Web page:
During the past decade, a catchy paradigm or slogan, "Think globally, act locally," has often been used to capture the concept of a progressive change in a global corporation that considers the whole world as its market but at the same time carefully evaluates and adapts to local priorities and requirements. However, for many firms, implementing this concept or vision has turned out to be a long and difficult process, causing not only unexpected and unintended side-effects causing many to cease competing effectively. To take an example, suppose a situation where an employee based from Bangalore is negotiating for an alteration in his compensation package due to change in rental prices in his locality from an HR head based from the organization’s headquarters in Seattle. The challenges apart from the usual semantic one’s. to manage such an organization with offices or departments spread throughout the globe, would be tough if not impossible. Why is this idea so difficult to implement when theoretically it’s logic is so apparent? In a global firm that used this popular slogan on the first page of its annual report, one local HR manager commented on its application in practice: "Our firm is organized on a simple premise. When operating under stress, and that is most of the time, they do the thinking, and we do the acting." In other words, the global thinking and local acting became two separate roles. The headquarters launches the global initiatives, which the subsidiaries are simply asked to implement within local constraints. What drives this dichotomy is the misguided view of what does it mean to be “global”. In their passion to promote global mind-set, academics and others writing from a normative perspective sometimes tend to see global or cosmopolitan as superior to local, calling for a "universal way that transcends the particulars of places." What is "local" is seen as parochial and narrow-minded. A truly global mind-set requires an approach that may be seen as the opposite to such one-dimensional universalism - it calls for a dualistic perspective, an immersion in local particulars, while at the same time retaining a wider, cross-border perspective. It requires an emphasis on local learning for the benefit of the whole organization.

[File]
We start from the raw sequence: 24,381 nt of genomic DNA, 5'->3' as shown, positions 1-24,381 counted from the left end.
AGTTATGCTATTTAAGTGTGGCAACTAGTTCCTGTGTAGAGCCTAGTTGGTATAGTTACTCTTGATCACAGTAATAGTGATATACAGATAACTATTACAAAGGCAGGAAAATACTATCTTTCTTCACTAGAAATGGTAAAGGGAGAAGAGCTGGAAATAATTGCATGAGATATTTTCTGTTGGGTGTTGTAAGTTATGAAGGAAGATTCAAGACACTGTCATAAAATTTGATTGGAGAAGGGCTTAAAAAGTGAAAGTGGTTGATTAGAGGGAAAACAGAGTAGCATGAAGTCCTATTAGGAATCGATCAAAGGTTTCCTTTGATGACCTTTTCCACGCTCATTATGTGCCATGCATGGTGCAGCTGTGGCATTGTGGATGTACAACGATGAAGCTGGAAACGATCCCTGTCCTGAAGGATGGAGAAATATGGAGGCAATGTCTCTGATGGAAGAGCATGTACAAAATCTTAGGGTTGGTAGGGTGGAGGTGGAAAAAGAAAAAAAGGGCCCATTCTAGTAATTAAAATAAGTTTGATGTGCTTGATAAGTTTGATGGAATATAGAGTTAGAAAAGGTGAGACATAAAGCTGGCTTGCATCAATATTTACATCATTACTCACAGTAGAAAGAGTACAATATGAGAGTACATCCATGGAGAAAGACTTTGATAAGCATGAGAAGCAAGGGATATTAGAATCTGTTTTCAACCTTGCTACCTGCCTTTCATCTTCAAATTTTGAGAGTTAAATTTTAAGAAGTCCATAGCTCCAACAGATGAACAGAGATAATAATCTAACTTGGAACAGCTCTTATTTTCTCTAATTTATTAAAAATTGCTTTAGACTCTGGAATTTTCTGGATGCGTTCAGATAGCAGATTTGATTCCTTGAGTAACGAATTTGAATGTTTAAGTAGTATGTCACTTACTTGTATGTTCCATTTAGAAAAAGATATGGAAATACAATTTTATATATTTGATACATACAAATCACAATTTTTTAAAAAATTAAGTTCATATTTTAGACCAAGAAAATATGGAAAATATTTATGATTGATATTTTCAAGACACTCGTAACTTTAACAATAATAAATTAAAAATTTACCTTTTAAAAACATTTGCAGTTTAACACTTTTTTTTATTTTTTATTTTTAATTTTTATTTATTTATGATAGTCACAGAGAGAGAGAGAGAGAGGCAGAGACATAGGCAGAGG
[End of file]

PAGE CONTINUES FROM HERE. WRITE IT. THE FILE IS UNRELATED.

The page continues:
From this perspective, global capability is as much about learning the needed skills as it is about implementing them in work situations. For a company to be truly global implies openness to learn from the experience of others and to understand and appreciate how others (local employees, customers, even competitors) may think i.e.be understanding of alternative views. In particular, the specific needs of local customers have to be carefully assessed-hence the requirement to be able to learn and understand the local context through local workforce. At the same time, there is no competitive advantage in being an "average" local firm, and the ability to satisfy those needs with a superior value proposition is dependent on the global mobilization of corporate resources, be it leading technology, economies of scale, or global standards and systems of performance and quality. What, then, is the competitive advantage of a global firm? In simple terms, it is the ability to tap global capabilities and skills to satisfy local customer needs. It may be useful, therefore, to re-phrase the original paradigm. Building global HR that creates a competitive advantage is really about developing people who learn locally and act globally - perhaps another contradiction, but such is the nature of globalization around us. In such a scenario, the need for Globalized HR comes in. The global firm needs to manage a diverse workforce effectively and efficiently to become more adaptable, resilient, agile, and customer-focused to succeed. And within this change in environment, the HR professional has to evolve to become a strategic partner, an employee sponsor or advocate, and a change mentor...
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